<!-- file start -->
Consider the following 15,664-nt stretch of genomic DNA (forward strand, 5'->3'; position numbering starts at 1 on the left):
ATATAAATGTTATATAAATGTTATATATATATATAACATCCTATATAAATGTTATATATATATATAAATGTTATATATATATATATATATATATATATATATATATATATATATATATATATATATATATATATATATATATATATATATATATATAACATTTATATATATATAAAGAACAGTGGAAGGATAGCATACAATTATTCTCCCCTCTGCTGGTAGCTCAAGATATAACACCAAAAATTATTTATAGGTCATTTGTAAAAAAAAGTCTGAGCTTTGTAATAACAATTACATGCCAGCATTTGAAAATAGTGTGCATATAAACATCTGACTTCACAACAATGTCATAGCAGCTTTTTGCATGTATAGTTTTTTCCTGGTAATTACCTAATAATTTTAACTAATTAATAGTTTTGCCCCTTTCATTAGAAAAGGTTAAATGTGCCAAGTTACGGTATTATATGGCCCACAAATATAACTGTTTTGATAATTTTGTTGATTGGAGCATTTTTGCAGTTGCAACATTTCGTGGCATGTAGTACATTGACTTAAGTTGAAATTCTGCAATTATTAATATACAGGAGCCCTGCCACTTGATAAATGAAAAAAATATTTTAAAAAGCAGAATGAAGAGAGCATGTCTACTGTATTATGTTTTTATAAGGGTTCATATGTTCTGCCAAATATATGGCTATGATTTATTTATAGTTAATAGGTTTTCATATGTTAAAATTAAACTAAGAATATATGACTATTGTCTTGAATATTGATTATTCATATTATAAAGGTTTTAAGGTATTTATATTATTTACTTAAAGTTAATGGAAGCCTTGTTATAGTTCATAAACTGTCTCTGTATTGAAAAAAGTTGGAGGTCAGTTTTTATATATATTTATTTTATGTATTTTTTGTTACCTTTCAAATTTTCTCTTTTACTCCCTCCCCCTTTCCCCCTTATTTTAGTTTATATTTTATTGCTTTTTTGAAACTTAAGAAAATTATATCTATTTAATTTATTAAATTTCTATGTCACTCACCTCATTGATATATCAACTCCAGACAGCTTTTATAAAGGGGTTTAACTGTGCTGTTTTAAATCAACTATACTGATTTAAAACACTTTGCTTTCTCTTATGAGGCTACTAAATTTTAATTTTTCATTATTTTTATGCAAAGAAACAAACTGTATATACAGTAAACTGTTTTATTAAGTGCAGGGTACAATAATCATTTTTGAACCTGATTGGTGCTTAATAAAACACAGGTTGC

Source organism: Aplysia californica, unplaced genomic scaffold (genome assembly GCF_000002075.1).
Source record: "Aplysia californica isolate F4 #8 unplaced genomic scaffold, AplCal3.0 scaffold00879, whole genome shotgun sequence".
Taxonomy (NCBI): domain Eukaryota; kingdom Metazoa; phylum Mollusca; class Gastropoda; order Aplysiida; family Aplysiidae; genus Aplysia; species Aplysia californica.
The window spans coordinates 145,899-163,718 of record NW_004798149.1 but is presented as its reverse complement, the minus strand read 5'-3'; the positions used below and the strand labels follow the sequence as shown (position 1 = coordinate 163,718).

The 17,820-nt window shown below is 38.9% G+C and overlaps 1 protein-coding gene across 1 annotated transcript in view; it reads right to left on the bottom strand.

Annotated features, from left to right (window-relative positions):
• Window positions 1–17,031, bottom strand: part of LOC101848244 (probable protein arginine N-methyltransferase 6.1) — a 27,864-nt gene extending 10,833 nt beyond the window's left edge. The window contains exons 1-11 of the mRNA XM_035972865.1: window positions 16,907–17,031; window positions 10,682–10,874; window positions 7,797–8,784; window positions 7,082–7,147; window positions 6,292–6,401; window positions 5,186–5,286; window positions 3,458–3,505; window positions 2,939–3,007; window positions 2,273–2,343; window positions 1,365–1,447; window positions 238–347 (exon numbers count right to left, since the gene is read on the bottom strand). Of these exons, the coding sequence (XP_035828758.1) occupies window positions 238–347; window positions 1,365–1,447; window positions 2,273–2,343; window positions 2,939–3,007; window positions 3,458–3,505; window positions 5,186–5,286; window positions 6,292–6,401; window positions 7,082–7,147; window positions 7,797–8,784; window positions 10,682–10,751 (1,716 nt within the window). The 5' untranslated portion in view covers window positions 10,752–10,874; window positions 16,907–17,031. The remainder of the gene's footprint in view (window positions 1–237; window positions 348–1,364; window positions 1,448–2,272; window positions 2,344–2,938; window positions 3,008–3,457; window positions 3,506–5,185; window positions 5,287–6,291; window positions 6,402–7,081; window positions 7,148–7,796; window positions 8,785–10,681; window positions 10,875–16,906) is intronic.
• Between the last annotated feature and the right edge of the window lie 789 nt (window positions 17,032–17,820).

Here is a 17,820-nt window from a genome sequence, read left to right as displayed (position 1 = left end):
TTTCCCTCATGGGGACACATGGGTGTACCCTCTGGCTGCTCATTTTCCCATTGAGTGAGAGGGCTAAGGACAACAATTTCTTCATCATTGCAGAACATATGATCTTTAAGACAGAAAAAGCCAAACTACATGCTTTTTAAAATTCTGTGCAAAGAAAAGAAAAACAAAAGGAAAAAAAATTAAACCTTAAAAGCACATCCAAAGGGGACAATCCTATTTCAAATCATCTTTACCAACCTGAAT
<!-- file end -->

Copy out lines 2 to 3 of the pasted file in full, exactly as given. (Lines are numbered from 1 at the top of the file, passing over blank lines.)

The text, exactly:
ATATAAATGTTATATAAATGTTATATATATATATAACATCCTATATAAATGTTATATATATATATAAATGTTATATATATATATATATATATATATATATATATATATATATATATATATATATATATATATATATATATATATATATATATATATAACATTTATATATATATAAAGAACAGTGGAAGGATAGCATACAATTATTCTCCCCTCTGCTGGTAGCTCAAGATATAACACCAAAAATTATTTATAGGTCATTTGTAAAAAAAAGTCTGAGCTTTGTAATAACAATTACATGCCAGCATTTGAAAATAGTGTGCATATAAACATCTGACTTCACAACAATGTCATAGCAGCTTTTTGCATGTATAGTTTTTTCCTGGTAATTACCTAATAATTTTAACTAATTAATAGTTTTGCCCCTTTCATTAGAAAAGGTTAAATGTGCCAAGTTACGGTATTATATGGCCCACAAATATAACTGTTTTGATAATTTTGTTGATTGGAGCATTTTTGCAGTTGCAACATTTCGTGGCATGTAGTACATTGACTTAAGTTGAAATTCTGCAATTATTAATATACAGGAGCCCTGCCACTTGATAAATGAAAAAAATATTTTAAAAAGCAGAATGAAGAGAGCATGTCTACTGTATTATGTTTTTATAAGGGTTCATATGTTCTGCCAAATATATGGCTATGATTTATTTATAGTTAATAGGTTTTCATATGTTAAAATTAAACTAAGAATATATGACTATTGTCTTGAATATTGATTATTCATATTATAAAGGTTTTAAGGTATTTATATTATTTACTTAAAGTTAATGGAAGCCTTGTTATAGTTCATAAACTGTCTCTGTATTGAAAAAAGTTGGAGGTCAGTTTTTATATATATTTATTTTATGTATTTTTTGTTACCTTTCAAATTTTCTCTTTTACTCCCTCCCCCTTTCCCCCTTATTTTAGTTTATATTTTATTGCTTTTTTGAAACTTAAGAAAATTATATCTATTTAATTTATTAAATTTCTATGTCACTCACCTCATTGATATATCAACTCCAGACAGCTTTTATAAAGGGGTTTAACTGTGCTGTTTTAAATCAACTATACTGATTTAAAACACTTTGCTTTCTCTTATGAGGCTACTAAATTTTAATTTTTCATTATTTTTATGCAAAGAAACAAACTGTATATACAGTAAACTGTTTTATTAAGTGCAGGGTACAATAATCATTTTTGAACCTGATTGGTGCTTAATAAAACACAGGTTGC

Source organism: Aplysia californica, unplaced genomic scaffold (genome assembly GCF_000002075.1).